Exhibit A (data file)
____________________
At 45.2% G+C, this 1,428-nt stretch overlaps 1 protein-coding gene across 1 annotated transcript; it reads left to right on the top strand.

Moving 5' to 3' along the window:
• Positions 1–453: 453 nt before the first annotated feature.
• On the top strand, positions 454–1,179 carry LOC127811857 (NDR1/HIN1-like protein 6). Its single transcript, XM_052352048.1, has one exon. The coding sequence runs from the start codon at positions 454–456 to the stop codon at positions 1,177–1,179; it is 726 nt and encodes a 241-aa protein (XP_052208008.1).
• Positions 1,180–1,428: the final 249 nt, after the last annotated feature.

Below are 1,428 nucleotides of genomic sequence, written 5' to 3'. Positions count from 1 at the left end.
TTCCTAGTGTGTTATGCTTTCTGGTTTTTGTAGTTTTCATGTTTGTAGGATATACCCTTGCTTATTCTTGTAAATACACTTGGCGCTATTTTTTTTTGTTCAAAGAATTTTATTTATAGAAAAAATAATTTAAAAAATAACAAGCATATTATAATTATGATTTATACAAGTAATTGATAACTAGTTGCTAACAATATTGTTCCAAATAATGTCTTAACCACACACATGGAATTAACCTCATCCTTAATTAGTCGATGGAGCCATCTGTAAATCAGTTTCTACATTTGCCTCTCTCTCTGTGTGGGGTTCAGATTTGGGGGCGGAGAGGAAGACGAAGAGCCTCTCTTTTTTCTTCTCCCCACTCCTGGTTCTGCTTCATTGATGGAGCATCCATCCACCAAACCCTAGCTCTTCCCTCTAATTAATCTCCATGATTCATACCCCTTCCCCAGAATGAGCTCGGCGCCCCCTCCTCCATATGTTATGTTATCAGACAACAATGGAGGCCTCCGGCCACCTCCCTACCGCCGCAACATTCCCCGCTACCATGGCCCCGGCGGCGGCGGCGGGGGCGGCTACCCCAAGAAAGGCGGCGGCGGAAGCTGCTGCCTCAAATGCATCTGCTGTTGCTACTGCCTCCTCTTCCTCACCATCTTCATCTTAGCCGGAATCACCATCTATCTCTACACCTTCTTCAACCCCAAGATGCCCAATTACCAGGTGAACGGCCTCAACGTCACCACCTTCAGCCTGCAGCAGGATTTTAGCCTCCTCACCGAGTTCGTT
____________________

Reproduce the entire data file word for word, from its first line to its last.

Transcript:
At 45.2% G+C, this 1,428-nt stretch overlaps 1 protein-coding gene across 1 annotated transcript; it reads left to right on the top strand.

Moving 5' to 3' along the window:
• Positions 1–453: 453 nt before the first annotated feature.
• On the top strand, positions 454–1,179 carry LOC127811857 (NDR1/HIN1-like protein 6). Its single transcript, XM_052352048.1, has one exon. The coding sequence runs from the start codon at positions 454–456 to the stop codon at positions 1,177–1,179; it is 726 nt and encodes a 241-aa protein (XP_052208008.1).
• Positions 1,180–1,428: the final 249 nt, after the last annotated feature.

Below are 1,428 nucleotides of genomic sequence, written 5' to 3'. Positions count from 1 at the left end.
TTCCTAGTGTGTTATGCTTTCTGGTTTTTGTAGTTTTCATGTTTGTAGGATATACCCTTGCTTATTCTTGTAAATACACTTGGCGCTATTTTTTTTTGTTCAAAGAATTTTATTTATAGAAAAAATAATTTAAAAAATAACAAGCATATTATAATTATGATTTATACAAGTAATTGATAACTAGTTGCTAACAATATTGTTCCAAATAATGTCTTAACCACACACATGGAATTAACCTCATCCTTAATTAGTCGATGGAGCCATCTGTAAATCAGTTTCTACATTTGCCTCTCTCTCTGTGTGGGGTTCAGATTTGGGGGCGGAGAGGAAGACGAAGAGCCTCTCTTTTTTCTTCTCCCCACTCCTGGTTCTGCTTCATTGATGGAGCATCCATCCACCAAACCCTAGCTCTTCCCTCTAATTAATCTCCATGATTCATACCCCTTCCCCAGAATGAGCTCGGCGCCCCCTCCTCCATATGTTATGTTATCAGACAACAATGGAGGCCTCCGGCCACCTCCCTACCGCCGCAACATTCCCCGCTACCATGGCCCCGGCGGCGGCGGCGGGGGCGGCTACCCCAAGAAAGGCGGCGGCGGAAGCTGCTGCCTCAAATGCATCTGCTGTTGCTACTGCCTCCTCTTCCTCACCATCTTCATCTTAGCCGGAATCACCATCTATCTCTACACCTTCTTCAACCCCAAGATGCCCAATTACCAGGTGAACGGCCTCAACGTCACCACCTTCAGCCTGCAGCAGGATTTTAGCCTCCTCACCGAGTTCGTT